Natural Remedies for Endometriosis

Endometriosis is defined as the presence of endometrial-like tissue that is found outside of the uterus. Generally the tissue will go to the ovaries, outside of the uterus, bowels and other abdominal organs. So back up- what the heck is endometrial tissue?

Endometrial tissue is simply the tissue that normally lines the uterus, to prep it for implantation of a fertilized egg. Up to 10%, or approximately 5.5 million North American women are reported to have endometriosis, although I’m quite sure this is under-reported and under-diagnosed. For full details on what endometriosis is, migrate here.


The Ultimate Endometriosis Checklist | The Hormone Diva





  • Clean Sources- All animal protein should be pastured, wild-caught grass-fed and/or organic.
  • Reduce Red Meat Intake- no more than once or twice a week
  • Enjoy protein with every meal and snack
  • Protein is important for proper hormone production and balanced blood sugar
  • Sources: chicken, beef, bison, lamb, all fish and seafoods, turkey, eggs, nuts and seeds, some legumes

Healthy Fats


  • Clean Sources – All fats should be organic, virgin, pastured and/or grass-fed
  • Enjoy as much of these healthy fats as you wish!
  • Avoid all processed and trans fats in processed junk food, fried foods and those clear bottles of “vegetable” or canola oil
  • Sources: avocado, nuts/seeds and their oils, coconut oil/products, olives/olive oil, butter/ghee, lard/tallow, MCT oil

Cruciferous Vegetables


  • These vegetables provide a healthy source of fibre and estrogen-detoxing compounds (more on Endo and Estrogen Detox)
  • If you have an underachieve thyroid, make sure to lightly cook all of your cruciferous vegetables as they have something called goitrogens, which inhibit thyroid function
  • Eat some of these vegetables every day- especially fermented types like sauerkraut
  • Get organic whenever possible
  • Sources: broccoli, cabbage, cauliflower, kale, Brussel sprouts, arugula, bok choy, kohlrabi, horseradish, radishes, mustard greens, turnip and rutabaga to name a few


  • 35-45g per day
  • Fibre helps to move out excess estrogen and balances blood sugar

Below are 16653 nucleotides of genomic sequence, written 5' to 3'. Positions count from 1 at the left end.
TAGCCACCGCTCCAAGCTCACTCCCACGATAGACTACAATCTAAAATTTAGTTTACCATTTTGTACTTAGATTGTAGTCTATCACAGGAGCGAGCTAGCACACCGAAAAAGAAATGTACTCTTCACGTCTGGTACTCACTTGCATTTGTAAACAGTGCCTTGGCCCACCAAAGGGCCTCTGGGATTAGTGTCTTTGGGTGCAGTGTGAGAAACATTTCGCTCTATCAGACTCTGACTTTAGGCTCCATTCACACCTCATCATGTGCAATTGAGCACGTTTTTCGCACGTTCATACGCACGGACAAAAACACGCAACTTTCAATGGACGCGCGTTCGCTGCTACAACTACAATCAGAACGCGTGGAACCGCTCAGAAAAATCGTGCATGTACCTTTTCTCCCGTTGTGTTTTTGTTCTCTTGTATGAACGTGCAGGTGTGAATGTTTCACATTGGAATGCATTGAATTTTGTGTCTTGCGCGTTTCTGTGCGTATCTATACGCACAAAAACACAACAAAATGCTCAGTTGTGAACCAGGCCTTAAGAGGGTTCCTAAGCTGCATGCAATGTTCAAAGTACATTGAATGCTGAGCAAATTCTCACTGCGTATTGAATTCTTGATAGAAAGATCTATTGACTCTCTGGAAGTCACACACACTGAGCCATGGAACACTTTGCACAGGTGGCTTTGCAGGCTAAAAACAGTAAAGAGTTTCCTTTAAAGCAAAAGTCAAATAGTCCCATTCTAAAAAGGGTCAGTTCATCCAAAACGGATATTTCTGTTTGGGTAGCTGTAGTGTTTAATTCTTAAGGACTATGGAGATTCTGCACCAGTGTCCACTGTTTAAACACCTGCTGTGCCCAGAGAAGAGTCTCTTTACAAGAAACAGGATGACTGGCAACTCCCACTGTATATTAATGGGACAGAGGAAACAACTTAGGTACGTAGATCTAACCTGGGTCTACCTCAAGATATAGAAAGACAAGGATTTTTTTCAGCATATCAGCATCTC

• Sources: all nuts and seeds, but especially chia, flax and hemp; as well as all non-starchy vegetables (hello cruciferous veg!), starchy vegetables, low-sugar fruits (like green apples and berries) and gluten-free whole grains

Anti-Inflammatory Foods and Spices


Reducing inflammation as much as possible is imperative for endo management. So much of our Standard American Diet (SAD Diet) is full of inflammatory foods like grains, pasteurized dairy, sugar and food additives. These will all aggravate endo pain. Instead, consuming a diet full of fresh vegetables, gluten-free or grain-free living, no dairy, no refined sugar and lots of superfoods will decrease inflammation.

Sources: turmeric, ginger, garlic, dill, chili peppers, sweet basil, dark leafy greens, berries and tart cherries

The Ultimate Endometriosis Checklist | The Hormone Diva




DIM, or DIINDOLYLMETHANE is a phytonutrient (plant nutrient) found in cruciferous vegetables such as cabbage and broccoli. It is also available in capsule form. DIM is very useful as it is similar to estrogen at the molecular level. The metabolism of both DIM and estrogen require almost the same steps, so DIM supports healthy estrogen metabolism and prevents the build up of excess estrogens.

Food Sources: All cruciferous vegetables like broccoli, cauliflower, kale, radishes, turnips and brussel sprouts

Supplement: You often find this phytonutrient in women’s combination formulas, although DIM by itself is becoming more available. Aim for a supplement with about 100mg.



This potent rhizome has been getting a lot of positive press in the last year or so. Many studies have been conducted and proven this herb’s effectiveness against a myriad of problems including systemic inflammation, cancer, immune modulation, digestive difficulty, skin problems and more. The miracle of this herb for endometriosis is its ability to support the liver in detoxification, to reduce inflammation and to support a healthy immune system.

Food Sources: Turmeric! Obviously. Use the powder in soups, smoothies, salad dressings, Golden Milk and more

Supplement: I like using whole turmeric capsules rather than Curcumin which is a refined extract of turmeric. Take as directed on the label or include 1-2 tsp powder in your food daily.

Vitamin C